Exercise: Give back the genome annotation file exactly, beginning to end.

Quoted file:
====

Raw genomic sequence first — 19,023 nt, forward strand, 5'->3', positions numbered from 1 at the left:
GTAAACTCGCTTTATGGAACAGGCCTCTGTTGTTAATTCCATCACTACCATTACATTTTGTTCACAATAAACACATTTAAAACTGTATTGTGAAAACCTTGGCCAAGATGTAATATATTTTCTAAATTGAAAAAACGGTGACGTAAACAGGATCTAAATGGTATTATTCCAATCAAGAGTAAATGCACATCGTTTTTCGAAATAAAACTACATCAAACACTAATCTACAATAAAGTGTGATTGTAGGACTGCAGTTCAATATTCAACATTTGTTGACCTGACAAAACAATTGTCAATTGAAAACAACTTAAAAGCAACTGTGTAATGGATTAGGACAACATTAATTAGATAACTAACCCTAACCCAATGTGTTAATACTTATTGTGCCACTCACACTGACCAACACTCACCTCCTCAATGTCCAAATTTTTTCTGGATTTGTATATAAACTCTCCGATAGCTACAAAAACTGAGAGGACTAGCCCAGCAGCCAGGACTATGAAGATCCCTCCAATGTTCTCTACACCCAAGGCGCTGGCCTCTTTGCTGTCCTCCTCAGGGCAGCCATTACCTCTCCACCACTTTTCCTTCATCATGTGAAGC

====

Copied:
Raw genomic sequence first — 19,023 nt, forward strand, 5'->3', positions numbered from 1 at the left:
GTAAACTCGCTTTATGGAACAGGCCTCTGTTGTTAATTCCATCACTACCATTACATTTTGTTCACAATAAACACATTTAAAACTGTATTGTGAAAACCTTGGCCAAGATGTAATATATTTTCTAAATTGAAAAAACGGTGACGTAAACAGGATCTAAATGGTATTATTCCAATCAAGAGTAAATGCACATCGTTTTTCGAAATAAAACTACATCAAACACTAATCTACAATAAAGTGTGATTGTAGGACTGCAGTTCAATATTCAACATTTGTTGACCTGACAAAACAATTGTCAATTGAAAACAACTTAAAAGCAACTGTGTAATGGATTAGGACAACATTAATTAGATAACTAACCCTAACCCAATGTGTTAATACTTATTGTGCCACTCACACTGACCAACACTCACCTCCTCAATGTCCAAATTTTTTCTGGATTTGTATATAAACTCTCCGATAGCTACAAAAACTGAGAGGACTAGCCCAGCAGCCAGGACTATGAAGATCCCTCCAATGTTCTCTACACCCAAGGCGCTGGCCTCTTTGCTGTCCTCCTCAGGGCAGCCATTACCTCTCCACCACTTTTCCTTCATCATGTGAAGC